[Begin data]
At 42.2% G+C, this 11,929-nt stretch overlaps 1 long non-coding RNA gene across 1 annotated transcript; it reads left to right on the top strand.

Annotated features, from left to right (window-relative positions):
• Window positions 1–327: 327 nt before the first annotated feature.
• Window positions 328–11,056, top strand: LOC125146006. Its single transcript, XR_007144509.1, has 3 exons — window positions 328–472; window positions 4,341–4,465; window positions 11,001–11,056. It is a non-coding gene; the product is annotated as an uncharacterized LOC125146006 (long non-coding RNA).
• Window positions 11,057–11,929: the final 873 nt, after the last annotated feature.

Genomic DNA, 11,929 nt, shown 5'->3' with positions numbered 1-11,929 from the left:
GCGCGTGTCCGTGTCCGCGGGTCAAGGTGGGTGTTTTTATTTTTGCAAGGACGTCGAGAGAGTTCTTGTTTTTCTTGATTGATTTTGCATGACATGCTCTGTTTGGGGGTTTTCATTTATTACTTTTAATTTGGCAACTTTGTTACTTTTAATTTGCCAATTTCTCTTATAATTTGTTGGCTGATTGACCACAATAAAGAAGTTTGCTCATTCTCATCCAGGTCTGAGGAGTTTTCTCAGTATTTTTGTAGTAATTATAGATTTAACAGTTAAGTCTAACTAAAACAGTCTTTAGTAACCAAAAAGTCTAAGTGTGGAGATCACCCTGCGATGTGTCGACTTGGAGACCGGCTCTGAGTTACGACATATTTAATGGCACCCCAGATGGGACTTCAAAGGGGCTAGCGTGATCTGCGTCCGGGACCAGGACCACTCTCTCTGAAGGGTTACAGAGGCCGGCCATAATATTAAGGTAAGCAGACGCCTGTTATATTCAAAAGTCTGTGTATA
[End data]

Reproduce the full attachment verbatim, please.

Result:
At 42.2% G+C, this 11,929-nt stretch overlaps 1 long non-coding RNA gene across 1 annotated transcript; it reads left to right on the top strand.

Annotated features, from left to right (window-relative positions):
• Window positions 1–327: 327 nt before the first annotated feature.
• Window positions 328–11,056, top strand: LOC125146006. Its single transcript, XR_007144509.1, has 3 exons — window positions 328–472; window positions 4,341–4,465; window positions 11,001–11,056. It is a non-coding gene; the product is annotated as an uncharacterized LOC125146006 (long non-coding RNA).
• Window positions 11,057–11,929: the final 873 nt, after the last annotated feature.

Genomic DNA, 11,929 nt, shown 5'->3' with positions numbered 1-11,929 from the left:
GCGCGTGTCCGTGTCCGCGGGTCAAGGTGGGTGTTTTTATTTTTGCAAGGACGTCGAGAGAGTTCTTGTTTTTCTTGATTGATTTTGCATGACATGCTCTGTTTGGGGGTTTTCATTTATTACTTTTAATTTGGCAACTTTGTTACTTTTAATTTGCCAATTTCTCTTATAATTTGTTGGCTGATTGACCACAATAAAGAAGTTTGCTCATTCTCATCCAGGTCTGAGGAGTTTTCTCAGTATTTTTGTAGTAATTATAGATTTAACAGTTAAGTCTAACTAAAACAGTCTTTAGTAACCAAAAAGTCTAAGTGTGGAGATCACCCTGCGATGTGTCGACTTGGAGACCGGCTCTGAGTTACGACATATTTAATGGCACCCCAGATGGGACTTCAAAGGGGCTAGCGTGATCTGCGTCCGGGACCAGGACCACTCTCTCTGAAGGGTTACAGAGGCCGGCCATAATATTAAGGTAAGCAGACGCCTGTTATATTCAAAAGTCTGTGTATA